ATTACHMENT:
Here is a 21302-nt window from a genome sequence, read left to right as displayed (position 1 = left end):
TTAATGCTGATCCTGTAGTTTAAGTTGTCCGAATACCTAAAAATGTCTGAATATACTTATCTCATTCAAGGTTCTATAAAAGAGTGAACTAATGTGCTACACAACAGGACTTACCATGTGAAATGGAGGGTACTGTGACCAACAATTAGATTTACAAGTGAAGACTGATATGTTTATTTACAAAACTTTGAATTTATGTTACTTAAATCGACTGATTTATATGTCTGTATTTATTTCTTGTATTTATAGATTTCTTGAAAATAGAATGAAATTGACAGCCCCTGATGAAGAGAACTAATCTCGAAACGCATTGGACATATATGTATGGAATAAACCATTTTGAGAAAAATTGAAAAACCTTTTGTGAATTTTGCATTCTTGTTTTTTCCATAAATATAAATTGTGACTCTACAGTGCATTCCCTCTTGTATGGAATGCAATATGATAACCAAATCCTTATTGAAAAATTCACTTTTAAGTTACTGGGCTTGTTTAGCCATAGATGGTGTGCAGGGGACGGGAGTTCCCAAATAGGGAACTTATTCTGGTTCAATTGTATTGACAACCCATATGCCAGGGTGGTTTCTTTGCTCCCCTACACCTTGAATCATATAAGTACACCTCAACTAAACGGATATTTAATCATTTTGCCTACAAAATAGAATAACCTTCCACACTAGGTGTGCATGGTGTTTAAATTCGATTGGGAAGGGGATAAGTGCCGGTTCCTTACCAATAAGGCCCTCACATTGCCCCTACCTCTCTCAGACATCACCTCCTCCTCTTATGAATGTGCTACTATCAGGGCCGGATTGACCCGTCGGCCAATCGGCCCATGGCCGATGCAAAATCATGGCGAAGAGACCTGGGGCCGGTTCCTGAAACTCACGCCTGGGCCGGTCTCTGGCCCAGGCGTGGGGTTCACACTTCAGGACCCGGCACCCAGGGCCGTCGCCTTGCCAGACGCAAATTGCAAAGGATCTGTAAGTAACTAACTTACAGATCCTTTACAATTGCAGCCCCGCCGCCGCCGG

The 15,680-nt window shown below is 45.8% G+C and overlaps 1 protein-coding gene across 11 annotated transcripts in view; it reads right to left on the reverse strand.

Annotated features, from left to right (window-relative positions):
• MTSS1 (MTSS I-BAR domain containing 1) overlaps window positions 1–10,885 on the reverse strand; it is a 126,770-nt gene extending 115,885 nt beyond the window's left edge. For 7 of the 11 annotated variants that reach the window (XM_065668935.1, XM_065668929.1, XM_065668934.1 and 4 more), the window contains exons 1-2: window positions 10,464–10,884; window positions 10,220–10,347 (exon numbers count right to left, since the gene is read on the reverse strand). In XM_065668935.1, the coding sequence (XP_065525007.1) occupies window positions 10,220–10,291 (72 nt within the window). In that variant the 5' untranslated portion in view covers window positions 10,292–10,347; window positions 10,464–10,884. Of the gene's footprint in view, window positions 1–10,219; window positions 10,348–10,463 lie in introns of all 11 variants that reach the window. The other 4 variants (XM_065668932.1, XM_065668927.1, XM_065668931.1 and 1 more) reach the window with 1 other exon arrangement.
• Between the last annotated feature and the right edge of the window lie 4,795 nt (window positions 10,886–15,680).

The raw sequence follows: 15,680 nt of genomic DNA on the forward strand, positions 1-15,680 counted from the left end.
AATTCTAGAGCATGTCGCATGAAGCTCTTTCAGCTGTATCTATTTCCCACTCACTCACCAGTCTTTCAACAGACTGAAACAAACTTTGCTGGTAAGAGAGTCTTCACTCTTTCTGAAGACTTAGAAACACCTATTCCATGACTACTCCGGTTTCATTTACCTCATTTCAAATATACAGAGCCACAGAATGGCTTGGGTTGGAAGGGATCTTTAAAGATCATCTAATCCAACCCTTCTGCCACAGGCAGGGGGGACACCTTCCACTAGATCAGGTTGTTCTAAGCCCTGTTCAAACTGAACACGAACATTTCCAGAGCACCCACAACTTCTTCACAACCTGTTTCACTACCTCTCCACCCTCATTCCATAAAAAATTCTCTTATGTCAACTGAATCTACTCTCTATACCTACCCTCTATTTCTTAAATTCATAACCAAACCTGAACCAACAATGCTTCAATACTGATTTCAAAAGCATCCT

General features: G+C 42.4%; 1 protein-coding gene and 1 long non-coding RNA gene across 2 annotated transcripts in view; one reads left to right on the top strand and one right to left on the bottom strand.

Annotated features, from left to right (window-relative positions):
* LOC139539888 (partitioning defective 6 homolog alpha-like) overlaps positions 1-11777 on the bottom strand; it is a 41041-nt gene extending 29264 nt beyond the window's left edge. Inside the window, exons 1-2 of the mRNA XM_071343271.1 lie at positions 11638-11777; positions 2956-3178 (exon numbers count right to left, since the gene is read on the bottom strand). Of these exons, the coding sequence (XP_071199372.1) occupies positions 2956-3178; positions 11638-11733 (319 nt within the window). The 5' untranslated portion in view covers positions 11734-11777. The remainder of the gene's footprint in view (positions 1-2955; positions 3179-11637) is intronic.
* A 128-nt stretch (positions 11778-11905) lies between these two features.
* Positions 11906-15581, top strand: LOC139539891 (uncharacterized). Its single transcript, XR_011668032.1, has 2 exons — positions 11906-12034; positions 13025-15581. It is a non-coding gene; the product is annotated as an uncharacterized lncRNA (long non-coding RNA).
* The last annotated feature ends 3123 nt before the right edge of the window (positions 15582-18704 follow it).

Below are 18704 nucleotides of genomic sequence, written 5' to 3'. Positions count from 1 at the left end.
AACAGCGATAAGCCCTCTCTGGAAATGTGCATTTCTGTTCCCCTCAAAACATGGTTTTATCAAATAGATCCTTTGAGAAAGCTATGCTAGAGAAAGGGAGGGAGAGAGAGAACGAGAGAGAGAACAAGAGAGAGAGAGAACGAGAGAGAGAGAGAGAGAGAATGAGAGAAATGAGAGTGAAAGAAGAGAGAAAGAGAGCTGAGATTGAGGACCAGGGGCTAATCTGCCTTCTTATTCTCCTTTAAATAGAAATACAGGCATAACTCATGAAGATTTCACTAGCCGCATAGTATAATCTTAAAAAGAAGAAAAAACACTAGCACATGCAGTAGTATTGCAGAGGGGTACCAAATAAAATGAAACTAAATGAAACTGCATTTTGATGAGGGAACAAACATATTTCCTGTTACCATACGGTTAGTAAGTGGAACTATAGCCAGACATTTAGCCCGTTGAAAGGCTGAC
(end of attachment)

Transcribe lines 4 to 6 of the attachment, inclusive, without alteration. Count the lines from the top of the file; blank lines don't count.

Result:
Annotated features, from left to right (window-relative positions):
• MTSS1 (MTSS I-BAR domain containing 1) overlaps window positions 1–10,885 on the reverse strand; it is a 126,770-nt gene extending 115,885 nt beyond the window's left edge. For 7 of the 11 annotated variants that reach the window (XM_065668935.1, XM_065668929.1, XM_065668934.1 and 4 more), the window contains exons 1-2: window positions 10,464–10,884; window positions 10,220–10,347 (exon numbers count right to left, since the gene is read on the reverse strand). In XM_065668935.1, the coding sequence (XP_065525007.1) occupies window positions 10,220–10,291 (72 nt within the window). In that variant the 5' untranslated portion in view covers window positions 10,292–10,347; window positions 10,464–10,884. Of the gene's footprint in view, window positions 1–10,219; window positions 10,348–10,463 lie in introns of all 11 variants that reach the window. The other 4 variants (XM_065668932.1, XM_065668927.1, XM_065668931.1 and 1 more) reach the window with 1 other exon arrangement.
• Between the last annotated feature and the right edge of the window lie 4,795 nt (window positions 10,886–15,680).